OPM's IG and TSP's Board Nominees Pledge to be Impartial in Roles
President Biden’s pick to chair the Federal Retirement Thrift Investment Board became the latest in a string of nominees to apologize to senators for past tweets about Republican lawmakers.
Nominees to run the Office of Personnel Management’s watchdog agency and the federal government’s 401(k)-style retirement savings program assured senators Thursday that, if confirmed, they would serve in a nonpartisan manner.
The Senate Homeland Security and Governmental Affairs Committee held a confirmation hearing for President Biden’s pick to be the OPM inspector general, Krista Boyd, and his nominees to serve on the Federal Retirement Thrift Investment Board, which administers the Thrift Savings Plan: Javier Saade, Leona Bridges, Michael Gerber, Stacie Olivares and current board member Dana Bilyeu. If confirmed, Saade would be the board’s chairman.
But Saade was grilled by Republican senators over his past social media use. On his Twitter account, Saade reportedly suggested that GOP leaders were “fascists” and “dinosaurs.”
“In light of these posts, I have concerns about your judgment, discretion and ability to perform your fiduciary duty to uphold the best interests of participants,” said Sen. Rob Portman, R-Ohio. “It’s not a political job in any sense. There’s no room for partisanship in investments.”
Saade said he “regretted” the tone and content of some of his social media posts, saying he could have been “more respectful and nuanced.” But he insisted that he does not let his personal opinions get in the way of his day job, which is maximizing investors’ financial return.
“We all come with opinions to any job, and I cannot overstate that my personal beliefs have never clouded my responsibilities at any job that I’ve held over the last 30 years, and I’m not about to start now,” he said. “I’ve worked with people across the political spectrum and of every ideology, and all of them would describe me as easy to work with, a good listener, and a pragmatist. If confirmed, I commit to you and the 6.5 million participants in the plan we’re all invested in, that I will discharge my fiduciary duties as I have in other organizations: impartially, objectively, and divorced from political considerations of any sort.”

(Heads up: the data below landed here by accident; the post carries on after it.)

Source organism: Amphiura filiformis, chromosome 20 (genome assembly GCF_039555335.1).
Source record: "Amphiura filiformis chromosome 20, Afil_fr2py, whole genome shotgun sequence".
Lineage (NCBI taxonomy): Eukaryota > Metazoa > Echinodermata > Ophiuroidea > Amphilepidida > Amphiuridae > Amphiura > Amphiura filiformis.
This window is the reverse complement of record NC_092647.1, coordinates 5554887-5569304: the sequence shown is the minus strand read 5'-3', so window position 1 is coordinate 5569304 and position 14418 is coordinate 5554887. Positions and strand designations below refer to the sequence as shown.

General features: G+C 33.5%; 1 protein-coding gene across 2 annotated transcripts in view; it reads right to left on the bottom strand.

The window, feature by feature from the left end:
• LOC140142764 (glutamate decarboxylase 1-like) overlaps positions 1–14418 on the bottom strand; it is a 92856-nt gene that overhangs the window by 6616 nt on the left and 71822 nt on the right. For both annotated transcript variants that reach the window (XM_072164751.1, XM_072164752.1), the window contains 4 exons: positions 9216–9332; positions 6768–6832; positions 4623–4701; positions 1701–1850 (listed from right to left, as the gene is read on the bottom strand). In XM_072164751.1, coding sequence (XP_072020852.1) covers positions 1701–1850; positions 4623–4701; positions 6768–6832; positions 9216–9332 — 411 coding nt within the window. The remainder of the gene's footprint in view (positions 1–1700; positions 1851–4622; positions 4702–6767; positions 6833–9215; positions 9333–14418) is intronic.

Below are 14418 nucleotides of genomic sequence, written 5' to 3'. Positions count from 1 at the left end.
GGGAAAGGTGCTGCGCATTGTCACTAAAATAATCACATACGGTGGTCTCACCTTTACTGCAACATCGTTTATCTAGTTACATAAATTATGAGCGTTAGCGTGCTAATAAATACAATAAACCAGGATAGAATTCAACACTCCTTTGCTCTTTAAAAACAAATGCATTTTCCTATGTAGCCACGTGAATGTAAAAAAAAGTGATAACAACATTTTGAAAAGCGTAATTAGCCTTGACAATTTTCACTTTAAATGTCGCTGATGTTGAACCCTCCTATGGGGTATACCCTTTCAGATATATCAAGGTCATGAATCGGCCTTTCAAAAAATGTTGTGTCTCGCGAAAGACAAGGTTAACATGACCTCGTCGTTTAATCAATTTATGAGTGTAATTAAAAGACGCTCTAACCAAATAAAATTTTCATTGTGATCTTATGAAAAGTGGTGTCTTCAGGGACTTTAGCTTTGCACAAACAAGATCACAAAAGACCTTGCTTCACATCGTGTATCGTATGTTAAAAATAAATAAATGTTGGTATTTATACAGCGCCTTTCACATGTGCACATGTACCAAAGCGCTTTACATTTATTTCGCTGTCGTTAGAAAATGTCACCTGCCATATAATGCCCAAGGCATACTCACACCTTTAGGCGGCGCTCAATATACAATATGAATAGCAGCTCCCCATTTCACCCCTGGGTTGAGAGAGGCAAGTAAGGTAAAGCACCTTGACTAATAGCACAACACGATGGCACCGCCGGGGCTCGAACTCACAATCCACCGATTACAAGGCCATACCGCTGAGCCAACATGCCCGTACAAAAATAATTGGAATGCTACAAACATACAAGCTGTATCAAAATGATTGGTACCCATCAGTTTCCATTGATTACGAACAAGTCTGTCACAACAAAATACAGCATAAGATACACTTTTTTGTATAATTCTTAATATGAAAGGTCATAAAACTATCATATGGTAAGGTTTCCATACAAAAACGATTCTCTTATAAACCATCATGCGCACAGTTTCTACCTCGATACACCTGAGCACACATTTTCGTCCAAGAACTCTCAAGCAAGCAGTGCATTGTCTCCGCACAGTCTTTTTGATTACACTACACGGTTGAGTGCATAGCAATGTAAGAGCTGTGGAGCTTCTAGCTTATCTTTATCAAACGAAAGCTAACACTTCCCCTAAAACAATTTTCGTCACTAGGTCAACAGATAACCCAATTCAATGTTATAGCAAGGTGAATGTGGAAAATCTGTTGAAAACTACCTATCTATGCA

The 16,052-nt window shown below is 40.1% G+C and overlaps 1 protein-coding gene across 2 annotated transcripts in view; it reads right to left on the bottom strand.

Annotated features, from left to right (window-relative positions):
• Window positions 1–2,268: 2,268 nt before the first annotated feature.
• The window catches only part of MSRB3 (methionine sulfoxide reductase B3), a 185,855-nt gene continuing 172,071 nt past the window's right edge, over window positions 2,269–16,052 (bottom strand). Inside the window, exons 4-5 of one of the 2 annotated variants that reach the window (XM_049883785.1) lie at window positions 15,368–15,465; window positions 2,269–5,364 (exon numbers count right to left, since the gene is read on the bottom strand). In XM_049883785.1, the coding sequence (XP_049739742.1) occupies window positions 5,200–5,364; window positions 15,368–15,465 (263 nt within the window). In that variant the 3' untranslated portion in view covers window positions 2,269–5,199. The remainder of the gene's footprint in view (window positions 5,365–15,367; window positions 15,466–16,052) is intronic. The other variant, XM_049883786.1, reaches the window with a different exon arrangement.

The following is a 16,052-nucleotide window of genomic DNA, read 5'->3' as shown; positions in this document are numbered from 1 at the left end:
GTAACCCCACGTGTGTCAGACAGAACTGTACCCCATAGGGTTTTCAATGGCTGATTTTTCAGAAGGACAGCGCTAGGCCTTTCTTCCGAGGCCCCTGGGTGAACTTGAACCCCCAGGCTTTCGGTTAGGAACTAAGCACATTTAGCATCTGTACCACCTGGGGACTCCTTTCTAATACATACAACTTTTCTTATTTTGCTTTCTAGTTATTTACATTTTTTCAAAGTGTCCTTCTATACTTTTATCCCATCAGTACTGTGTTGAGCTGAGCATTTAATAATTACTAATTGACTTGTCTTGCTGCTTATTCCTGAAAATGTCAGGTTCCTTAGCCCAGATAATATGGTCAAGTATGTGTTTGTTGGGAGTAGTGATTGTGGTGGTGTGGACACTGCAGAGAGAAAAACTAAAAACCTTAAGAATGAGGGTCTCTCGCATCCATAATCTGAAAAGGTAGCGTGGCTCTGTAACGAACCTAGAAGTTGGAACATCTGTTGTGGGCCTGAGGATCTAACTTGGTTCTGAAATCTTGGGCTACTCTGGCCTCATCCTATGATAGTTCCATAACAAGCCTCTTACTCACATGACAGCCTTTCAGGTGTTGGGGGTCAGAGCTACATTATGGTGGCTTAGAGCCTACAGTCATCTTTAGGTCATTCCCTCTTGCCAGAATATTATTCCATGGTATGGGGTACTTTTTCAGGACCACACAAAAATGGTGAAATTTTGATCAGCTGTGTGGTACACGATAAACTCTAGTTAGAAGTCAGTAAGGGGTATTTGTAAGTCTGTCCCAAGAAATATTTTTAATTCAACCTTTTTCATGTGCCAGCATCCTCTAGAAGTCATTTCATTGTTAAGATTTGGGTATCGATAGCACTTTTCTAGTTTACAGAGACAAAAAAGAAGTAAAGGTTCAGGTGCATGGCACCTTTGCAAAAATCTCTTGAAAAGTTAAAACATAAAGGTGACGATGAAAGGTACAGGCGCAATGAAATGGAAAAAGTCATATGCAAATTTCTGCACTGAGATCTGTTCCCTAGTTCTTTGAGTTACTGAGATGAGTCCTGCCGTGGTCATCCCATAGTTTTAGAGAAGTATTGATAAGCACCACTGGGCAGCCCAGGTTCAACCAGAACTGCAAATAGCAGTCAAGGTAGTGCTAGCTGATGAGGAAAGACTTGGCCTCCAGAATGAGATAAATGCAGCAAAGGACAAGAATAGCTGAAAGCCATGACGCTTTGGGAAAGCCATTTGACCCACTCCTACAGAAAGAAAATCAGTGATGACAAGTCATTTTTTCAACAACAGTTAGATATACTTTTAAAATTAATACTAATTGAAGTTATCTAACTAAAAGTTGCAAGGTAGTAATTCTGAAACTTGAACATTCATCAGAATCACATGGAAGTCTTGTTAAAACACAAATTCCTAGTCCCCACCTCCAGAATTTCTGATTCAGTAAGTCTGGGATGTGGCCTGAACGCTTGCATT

Saade also came under scrutiny for articles he penned praising efforts by investment firms like BlackRock to explore environmentally sustainable funds that omit fossil fuel investments. Sen. James Lankford, R-Okla., accused BlackRock, who manages most of the Thrift Savings Plan’s assets, of being an “activist investment group” and seemingly complained about the amount of Big Tech companies represented in TSP funds, and asked how Saade would vote on issues related to fossil fuel investments.
“If there’s a recommendation to take on an oil and gas stock, that says that’s a wise investment for federal employees, would you agree to do it?” Lankford asked.
Saade noted that the TSP is legally constrained from making individual investment decisions on its core funds.
“It’s worth a little bit of explanation of how these funds actually work: they’re passively managed,” he said. “So they represent the economy as a whole in whatever asset class you’re exposed to. If you look at the constituent part of the C Fund, for example, when it was first set up in the 1980s it was made up of the biggest companies at the time. Most of the biggest companies now didn’t even exist in the 80s and 90s.”
“I am aware, but it’s a straightforward question,” Lankford said. “Would you invest in a fund that includes oil and gas?”
“The TSP is a fiduciary, and being exposed to every part of our economy including oil and gas is the right thing to do, and which is what the C Fund does today, so yes,” Saade said.
Boyd, who is in the running for a position that has lacked a Senate-confirmed permanent appointee for six years, said she would work with Office of the Inspector General staff to ensure OPM’s feet are held to the fire on its numerous outstanding inspector general and Government Accountability Office recommendations, particularly on issues like strategic human capital management, IT modernization and the retirement backlog.
“Strategic human capital is a really critical issue, and it’s been on GAO’s High Risk List for an extremely long time,” she said. “It’s something I have previously worked with GAO on [as a House Oversight and Reform Committee staffer], and I understand that it’s a serious issue that needs to be addressed. Because it’s been on the list for so long, I think it may be an issue that agencies just accept as a systemic problem, and it needs more attention. If confirmed, I will work with staff to identify whether there are areas that the OIG could add value to the work GAO has already done.”